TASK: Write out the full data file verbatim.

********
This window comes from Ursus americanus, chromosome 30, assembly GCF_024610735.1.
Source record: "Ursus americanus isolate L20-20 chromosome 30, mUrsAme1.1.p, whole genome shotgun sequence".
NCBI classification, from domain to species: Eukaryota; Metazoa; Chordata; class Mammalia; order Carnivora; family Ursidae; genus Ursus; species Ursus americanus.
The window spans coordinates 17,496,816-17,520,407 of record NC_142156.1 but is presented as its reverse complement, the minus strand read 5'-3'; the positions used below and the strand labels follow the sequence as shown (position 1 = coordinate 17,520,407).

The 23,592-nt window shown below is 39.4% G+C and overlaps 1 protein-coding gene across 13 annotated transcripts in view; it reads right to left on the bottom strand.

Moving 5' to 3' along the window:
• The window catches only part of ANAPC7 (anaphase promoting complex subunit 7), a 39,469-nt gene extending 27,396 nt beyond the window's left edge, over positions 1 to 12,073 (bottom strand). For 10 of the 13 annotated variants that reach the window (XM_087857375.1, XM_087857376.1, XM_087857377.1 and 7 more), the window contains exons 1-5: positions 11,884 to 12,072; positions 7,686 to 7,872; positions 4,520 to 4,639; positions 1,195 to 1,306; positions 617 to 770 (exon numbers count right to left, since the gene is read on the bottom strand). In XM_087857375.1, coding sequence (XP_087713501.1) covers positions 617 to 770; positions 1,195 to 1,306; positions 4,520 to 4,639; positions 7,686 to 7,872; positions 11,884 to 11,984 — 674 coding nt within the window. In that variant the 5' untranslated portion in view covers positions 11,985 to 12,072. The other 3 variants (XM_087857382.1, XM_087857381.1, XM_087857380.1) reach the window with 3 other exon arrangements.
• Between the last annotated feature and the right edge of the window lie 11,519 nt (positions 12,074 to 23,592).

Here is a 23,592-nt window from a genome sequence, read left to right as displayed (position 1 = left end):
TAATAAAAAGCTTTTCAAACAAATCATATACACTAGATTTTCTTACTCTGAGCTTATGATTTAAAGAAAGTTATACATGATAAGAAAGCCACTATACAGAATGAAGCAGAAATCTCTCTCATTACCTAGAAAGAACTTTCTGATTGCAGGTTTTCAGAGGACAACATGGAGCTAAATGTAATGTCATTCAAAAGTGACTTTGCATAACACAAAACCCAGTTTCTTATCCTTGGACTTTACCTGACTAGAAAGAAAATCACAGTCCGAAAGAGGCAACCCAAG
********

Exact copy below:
This window comes from Ursus americanus, chromosome 30, assembly GCF_024610735.1.
Source record: "Ursus americanus isolate L20-20 chromosome 30, mUrsAme1.1.p, whole genome shotgun sequence".
NCBI classification, from domain to species: Eukaryota; Metazoa; Chordata; class Mammalia; order Carnivora; family Ursidae; genus Ursus; species Ursus americanus.
The window spans coordinates 17,496,816-17,520,407 of record NC_142156.1 but is presented as its reverse complement, the minus strand read 5'-3'; the positions used below and the strand labels follow the sequence as shown (position 1 = coordinate 17,520,407).

The 23,592-nt window shown below is 39.4% G+C and overlaps 1 protein-coding gene across 13 annotated transcripts in view; it reads right to left on the bottom strand.

Moving 5' to 3' along the window:
• The window catches only part of ANAPC7 (anaphase promoting complex subunit 7), a 39,469-nt gene extending 27,396 nt beyond the window's left edge, over positions 1 to 12,073 (bottom strand). For 10 of the 13 annotated variants that reach the window (XM_087857375.1, XM_087857376.1, XM_087857377.1 and 7 more), the window contains exons 1-5: positions 11,884 to 12,072; positions 7,686 to 7,872; positions 4,520 to 4,639; positions 1,195 to 1,306; positions 617 to 770 (exon numbers count right to left, since the gene is read on the bottom strand). In XM_087857375.1, coding sequence (XP_087713501.1) covers positions 617 to 770; positions 1,195 to 1,306; positions 4,520 to 4,639; positions 7,686 to 7,872; positions 11,884 to 11,984 — 674 coding nt within the window. In that variant the 5' untranslated portion in view covers positions 11,985 to 12,072. The other 3 variants (XM_087857382.1, XM_087857381.1, XM_087857380.1) reach the window with 3 other exon arrangements.
• Between the last annotated feature and the right edge of the window lie 11,519 nt (positions 12,074 to 23,592).

Here is a 23,592-nt window from a genome sequence, read left to right as displayed (position 1 = left end):
TAATAAAAAGCTTTTCAAACAAATCATATACACTAGATTTTCTTACTCTGAGCTTATGATTTAAAGAAAGTTATACATGATAAGAAAGCCACTATACAGAATGAAGCAGAAATCTCTCTCATTACCTAGAAAGAACTTTCTGATTGCAGGTTTTCAGAGGACAACATGGAGCTAAATGTAATGTCATTCAAAAGTGACTTTGCATAACACAAAACCCAGTTTCTTATCCTTGGACTTTACCTGACTAGAAAGAAAATCACAGTCCGAAAGAGGCAACCCAAG